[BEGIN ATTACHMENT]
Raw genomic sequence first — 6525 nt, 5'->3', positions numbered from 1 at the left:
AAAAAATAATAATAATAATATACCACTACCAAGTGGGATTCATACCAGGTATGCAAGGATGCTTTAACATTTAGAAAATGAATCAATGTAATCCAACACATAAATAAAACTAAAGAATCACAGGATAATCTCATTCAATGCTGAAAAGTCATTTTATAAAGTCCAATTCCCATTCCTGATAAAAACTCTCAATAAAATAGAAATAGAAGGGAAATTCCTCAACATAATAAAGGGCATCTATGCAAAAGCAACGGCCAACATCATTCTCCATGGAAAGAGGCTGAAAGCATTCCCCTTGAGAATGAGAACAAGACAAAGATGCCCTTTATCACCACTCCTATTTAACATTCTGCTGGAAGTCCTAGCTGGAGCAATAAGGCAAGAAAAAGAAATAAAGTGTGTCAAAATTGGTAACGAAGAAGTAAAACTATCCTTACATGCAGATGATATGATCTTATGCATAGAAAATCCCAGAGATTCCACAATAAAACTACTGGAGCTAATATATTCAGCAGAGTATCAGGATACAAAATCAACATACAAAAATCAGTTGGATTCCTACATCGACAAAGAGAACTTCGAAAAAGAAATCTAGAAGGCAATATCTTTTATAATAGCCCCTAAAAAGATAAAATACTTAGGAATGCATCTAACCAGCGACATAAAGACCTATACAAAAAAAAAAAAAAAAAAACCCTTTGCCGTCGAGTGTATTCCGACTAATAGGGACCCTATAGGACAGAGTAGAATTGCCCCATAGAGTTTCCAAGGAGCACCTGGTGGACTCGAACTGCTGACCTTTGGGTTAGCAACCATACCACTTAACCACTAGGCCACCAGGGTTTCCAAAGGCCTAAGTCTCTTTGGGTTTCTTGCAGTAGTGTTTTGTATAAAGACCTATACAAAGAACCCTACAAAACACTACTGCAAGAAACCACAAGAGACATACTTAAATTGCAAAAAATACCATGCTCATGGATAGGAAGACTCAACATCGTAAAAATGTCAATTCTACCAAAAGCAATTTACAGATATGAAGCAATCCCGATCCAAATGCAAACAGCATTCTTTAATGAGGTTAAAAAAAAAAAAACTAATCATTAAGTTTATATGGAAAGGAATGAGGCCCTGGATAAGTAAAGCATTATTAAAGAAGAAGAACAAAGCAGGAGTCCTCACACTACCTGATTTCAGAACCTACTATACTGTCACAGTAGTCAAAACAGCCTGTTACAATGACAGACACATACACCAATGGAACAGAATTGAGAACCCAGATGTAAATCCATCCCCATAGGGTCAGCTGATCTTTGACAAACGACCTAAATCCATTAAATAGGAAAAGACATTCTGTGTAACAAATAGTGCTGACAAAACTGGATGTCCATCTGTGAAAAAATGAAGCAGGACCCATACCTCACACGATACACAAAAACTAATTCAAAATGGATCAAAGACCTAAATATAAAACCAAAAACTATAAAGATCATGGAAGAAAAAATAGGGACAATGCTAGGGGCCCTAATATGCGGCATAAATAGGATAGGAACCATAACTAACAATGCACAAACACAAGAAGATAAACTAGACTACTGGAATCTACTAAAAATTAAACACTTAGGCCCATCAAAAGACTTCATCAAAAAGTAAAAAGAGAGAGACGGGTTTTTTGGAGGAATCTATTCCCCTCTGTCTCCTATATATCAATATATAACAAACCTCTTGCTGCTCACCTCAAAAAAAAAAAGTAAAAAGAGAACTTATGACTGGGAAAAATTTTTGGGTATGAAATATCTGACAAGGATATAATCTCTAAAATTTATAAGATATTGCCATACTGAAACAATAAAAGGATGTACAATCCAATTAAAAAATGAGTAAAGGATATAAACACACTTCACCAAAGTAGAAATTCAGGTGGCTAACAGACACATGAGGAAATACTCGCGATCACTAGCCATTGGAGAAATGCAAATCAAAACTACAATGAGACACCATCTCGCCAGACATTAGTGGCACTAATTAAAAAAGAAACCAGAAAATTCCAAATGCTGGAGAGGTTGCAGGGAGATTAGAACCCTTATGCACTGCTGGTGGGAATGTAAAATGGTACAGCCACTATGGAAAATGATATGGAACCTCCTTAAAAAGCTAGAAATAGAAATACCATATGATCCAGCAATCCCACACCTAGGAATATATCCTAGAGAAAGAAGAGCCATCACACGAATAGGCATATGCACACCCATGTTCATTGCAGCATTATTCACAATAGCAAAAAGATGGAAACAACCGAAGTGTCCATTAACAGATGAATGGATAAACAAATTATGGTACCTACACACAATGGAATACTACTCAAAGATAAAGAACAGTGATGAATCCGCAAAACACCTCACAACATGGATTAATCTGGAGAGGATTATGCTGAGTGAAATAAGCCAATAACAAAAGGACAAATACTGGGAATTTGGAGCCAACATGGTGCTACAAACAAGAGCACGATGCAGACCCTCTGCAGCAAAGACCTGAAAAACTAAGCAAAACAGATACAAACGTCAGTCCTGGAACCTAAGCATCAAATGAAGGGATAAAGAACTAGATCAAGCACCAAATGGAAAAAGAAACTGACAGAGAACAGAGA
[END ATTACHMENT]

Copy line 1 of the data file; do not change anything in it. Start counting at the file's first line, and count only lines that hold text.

Raw genomic sequence first — 6525 nt, 5'->3', positions numbered from 1 at the left: